While the news may have been dominated by headlines of businesses on Main Street going bankrupt, millions of the country’s smaller businesses are facing the same fate. Court records show that Chapter 11 bankruptcy filings increased by 20 percent in 2020, and for February 2021, the country saw 63, 55 bankruptcy filings. If you are a small business owner contemplating whether to file and how to save your business, you are not alone. And while there are other options for businesses struggling to recover from disasters or insolvency, filing for bankruptcy can be a chance to rebuild. While the process can seem daunting and complicated, there is hope for small businesses choosing the bankruptcy route right now – and it all begins with knowing the right moves to make.
Decide On Whether Your Business Has Long Term Viability
Before you can decide whether to file for bankruptcy or what kind of bankruptcy option is right for you, entrepreneurs need to be clear on the long-term prospects of their business. If your business has been losing sales, profits and returns for a sustained amount of time, it may be time to re-examine the long-term viability of your small business. For instance, if product releases continuously miss the mark with your customers or you incur a loss for continuous financial periods, it may not be operational in the long term.
However, if your business, like millions of other small businesses, has found itself in a rough patch and needing relief from your creditors recently, then you may qualify for the new Subchapter 5 option under Chapter 1 bankruptcy. Another option for businesses that prefer reorganization instead of liquidation is to file for Chapter 13, which gives the business a chance to file a repayment plan with the court. Many SME owners that have their personal assets invested in their business tend to opt for a Chapter 13 instead of a Chapter 7 filing, since it reduces the risk of their assets being seized.
Get To Know The Pros And Cons Of The New Sub Chapter 5 Option Before Filing
Another important thing to think about is whether the bankruptcy option you are choosing is the right one for your goals. Each option comes with its own regulation, perks and drawbacks, so it is a good idea to get some legal advice on the bankruptcy process and options available. A good example is the recently introduced Subchapter 5 filing option which is touted as a faster bankruptcy option for businesses who want to remain operational. However, the option still comes with a hefty financial fee – the filing fee alone is $1,717. The option also only applies to small businesses that have unsecured and secured loans of less than $2,725, 625.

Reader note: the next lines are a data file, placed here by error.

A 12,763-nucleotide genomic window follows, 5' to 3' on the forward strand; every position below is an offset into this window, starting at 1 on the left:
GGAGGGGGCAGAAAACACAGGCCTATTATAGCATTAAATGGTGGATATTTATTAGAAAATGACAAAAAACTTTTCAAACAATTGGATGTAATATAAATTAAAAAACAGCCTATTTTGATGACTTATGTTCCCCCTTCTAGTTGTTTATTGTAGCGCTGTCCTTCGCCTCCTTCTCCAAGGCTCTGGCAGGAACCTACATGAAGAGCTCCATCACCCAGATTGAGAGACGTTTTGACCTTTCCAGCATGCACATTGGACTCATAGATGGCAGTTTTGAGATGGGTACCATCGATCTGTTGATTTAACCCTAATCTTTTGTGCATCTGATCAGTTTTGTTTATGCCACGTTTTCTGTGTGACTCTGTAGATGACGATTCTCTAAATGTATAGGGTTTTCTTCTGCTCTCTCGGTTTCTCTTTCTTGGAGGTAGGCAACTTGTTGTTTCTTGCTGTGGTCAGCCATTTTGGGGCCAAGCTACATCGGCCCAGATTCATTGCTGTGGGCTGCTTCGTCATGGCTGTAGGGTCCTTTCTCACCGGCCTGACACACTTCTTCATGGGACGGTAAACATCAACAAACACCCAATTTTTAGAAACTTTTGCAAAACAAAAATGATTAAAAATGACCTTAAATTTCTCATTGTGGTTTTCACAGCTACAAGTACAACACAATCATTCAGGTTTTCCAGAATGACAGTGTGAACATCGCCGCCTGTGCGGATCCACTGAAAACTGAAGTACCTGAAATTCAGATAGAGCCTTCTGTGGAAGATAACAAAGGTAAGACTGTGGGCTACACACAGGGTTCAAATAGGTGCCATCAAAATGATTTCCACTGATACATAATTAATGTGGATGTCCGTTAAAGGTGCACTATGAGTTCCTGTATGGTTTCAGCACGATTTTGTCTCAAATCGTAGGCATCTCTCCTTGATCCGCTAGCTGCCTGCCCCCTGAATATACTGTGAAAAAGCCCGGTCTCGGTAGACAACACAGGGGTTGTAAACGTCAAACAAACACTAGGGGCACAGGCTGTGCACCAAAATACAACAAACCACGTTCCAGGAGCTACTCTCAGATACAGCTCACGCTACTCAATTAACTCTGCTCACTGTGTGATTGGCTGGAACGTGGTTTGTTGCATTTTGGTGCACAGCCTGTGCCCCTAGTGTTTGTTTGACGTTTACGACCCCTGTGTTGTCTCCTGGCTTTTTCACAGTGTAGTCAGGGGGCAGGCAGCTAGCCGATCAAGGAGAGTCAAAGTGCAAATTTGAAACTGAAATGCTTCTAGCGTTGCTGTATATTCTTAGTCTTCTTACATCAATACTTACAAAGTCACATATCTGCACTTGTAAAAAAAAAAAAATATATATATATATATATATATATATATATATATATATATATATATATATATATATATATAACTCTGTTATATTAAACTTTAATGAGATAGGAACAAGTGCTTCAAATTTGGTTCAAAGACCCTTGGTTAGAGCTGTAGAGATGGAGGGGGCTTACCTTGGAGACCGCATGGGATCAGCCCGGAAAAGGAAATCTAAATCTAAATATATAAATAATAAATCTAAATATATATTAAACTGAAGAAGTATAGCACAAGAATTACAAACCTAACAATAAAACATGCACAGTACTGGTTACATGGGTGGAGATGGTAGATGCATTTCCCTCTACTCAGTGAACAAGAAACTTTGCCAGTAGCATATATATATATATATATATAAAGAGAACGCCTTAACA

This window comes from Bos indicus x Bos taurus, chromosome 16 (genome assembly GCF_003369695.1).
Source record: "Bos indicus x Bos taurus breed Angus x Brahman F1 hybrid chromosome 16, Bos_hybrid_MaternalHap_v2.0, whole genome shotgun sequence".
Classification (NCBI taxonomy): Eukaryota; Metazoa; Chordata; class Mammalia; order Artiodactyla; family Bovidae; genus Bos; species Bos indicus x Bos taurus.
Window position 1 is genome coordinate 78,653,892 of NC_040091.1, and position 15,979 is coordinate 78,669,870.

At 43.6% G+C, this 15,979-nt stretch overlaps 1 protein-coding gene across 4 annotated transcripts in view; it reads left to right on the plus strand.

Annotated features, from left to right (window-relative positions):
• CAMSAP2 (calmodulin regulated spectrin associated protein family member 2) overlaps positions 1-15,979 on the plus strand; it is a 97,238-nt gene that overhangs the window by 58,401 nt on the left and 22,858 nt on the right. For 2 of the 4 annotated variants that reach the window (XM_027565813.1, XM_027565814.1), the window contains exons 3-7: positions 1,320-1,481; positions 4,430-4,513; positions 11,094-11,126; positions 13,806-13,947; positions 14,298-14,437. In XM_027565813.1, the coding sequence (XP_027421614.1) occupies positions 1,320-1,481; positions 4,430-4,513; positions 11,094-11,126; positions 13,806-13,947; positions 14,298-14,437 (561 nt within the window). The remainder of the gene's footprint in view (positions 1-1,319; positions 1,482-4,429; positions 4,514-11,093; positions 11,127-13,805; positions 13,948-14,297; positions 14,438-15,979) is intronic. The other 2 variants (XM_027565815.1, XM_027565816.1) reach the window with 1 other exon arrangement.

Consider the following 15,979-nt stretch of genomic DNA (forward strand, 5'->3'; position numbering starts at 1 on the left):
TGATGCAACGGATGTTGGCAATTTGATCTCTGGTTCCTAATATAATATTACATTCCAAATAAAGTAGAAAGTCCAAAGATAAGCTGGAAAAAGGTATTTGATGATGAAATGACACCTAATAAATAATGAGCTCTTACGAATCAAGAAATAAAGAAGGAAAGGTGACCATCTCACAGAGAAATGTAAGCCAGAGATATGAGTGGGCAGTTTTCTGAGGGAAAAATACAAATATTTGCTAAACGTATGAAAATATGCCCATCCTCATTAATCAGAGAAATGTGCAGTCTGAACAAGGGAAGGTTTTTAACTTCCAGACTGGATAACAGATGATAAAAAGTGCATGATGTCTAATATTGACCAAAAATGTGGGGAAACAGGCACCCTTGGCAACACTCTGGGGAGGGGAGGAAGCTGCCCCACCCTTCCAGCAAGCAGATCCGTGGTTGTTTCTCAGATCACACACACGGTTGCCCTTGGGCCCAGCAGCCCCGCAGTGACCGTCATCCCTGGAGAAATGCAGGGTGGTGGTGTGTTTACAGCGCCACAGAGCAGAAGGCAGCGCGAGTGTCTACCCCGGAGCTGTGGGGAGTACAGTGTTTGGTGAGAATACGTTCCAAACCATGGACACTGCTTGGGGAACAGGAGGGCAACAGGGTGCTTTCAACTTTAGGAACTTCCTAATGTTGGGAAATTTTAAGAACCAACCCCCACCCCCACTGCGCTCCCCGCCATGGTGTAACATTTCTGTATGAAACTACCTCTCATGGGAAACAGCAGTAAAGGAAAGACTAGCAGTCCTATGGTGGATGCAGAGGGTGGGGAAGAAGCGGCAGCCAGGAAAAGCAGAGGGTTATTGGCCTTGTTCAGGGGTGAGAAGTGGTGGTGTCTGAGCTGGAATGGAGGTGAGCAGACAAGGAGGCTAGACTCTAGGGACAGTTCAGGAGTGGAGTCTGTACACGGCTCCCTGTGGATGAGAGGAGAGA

On the other hand, your business can continue to operate and you can get temporary relief from creditors. For businesses looking to rebuild after bankruptcy, this can be a viable option. It gives you time and space to negotiate your agreements with creditors, and work out a repayment plan that works for you and your business.
How Intertwined Are Your Personal And Business Finances?
Another thing to think about is just how intertwined your personal and business finances are. Mixing business and personal finances is generally advised against, but many small business owners still do. Not only does it distort the true financial picture of your business, but when filing for bankruptcy, it can put your personal assets at risk for liquidation. If you have assets invested or used as a personal guarantee for business assets, creditors can come after your home, car, or other personal assets to cover any outstanding debts.
To avoid this, it is recommended that you file for personal bankruptcy alongside your business bankruptcy application. This stops the collection of debt in both your business and personal life. You can either file for Chapter 7 or Chapter 13. Chapter 7 applies to those who lack enough income to repay their debt, such as an entrepreneur who has lost his sole source of income. Alternatively, filing for Chapter 13 gives you a timeline to repay your debts while keeping your assets.
Finally, while bankruptcy does not have to signal the end of your business, it does mean that some significant changes will be needed. Having a plan of action like ways to cut costs and generate revenue is always the best way forward. It is a chance to reorganize your business for the better.